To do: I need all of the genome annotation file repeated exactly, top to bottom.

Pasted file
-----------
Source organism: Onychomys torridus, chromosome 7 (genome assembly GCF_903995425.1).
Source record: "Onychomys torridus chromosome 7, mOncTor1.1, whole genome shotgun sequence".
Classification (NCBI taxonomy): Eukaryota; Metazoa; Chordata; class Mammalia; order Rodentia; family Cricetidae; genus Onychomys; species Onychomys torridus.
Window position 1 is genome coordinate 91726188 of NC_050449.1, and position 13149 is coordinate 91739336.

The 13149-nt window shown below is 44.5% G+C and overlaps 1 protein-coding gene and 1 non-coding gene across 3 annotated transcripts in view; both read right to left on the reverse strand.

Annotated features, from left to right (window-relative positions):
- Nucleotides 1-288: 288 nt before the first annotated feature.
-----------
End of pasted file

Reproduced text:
Source organism: Onychomys torridus, chromosome 7 (genome assembly GCF_903995425.1).
Source record: "Onychomys torridus chromosome 7, mOncTor1.1, whole genome shotgun sequence".
Classification (NCBI taxonomy): Eukaryota; Metazoa; Chordata; class Mammalia; order Rodentia; family Cricetidae; genus Onychomys; species Onychomys torridus.
Window position 1 is genome coordinate 91726188 of NC_050449.1, and position 13149 is coordinate 91739336.

The 13149-nt window shown below is 44.5% G+C and overlaps 1 protein-coding gene and 1 non-coding gene across 3 annotated transcripts in view; both read right to left on the reverse strand.

Annotated features, from left to right (window-relative positions):
- Nucleotides 1-288: 288 nt before the first annotated feature.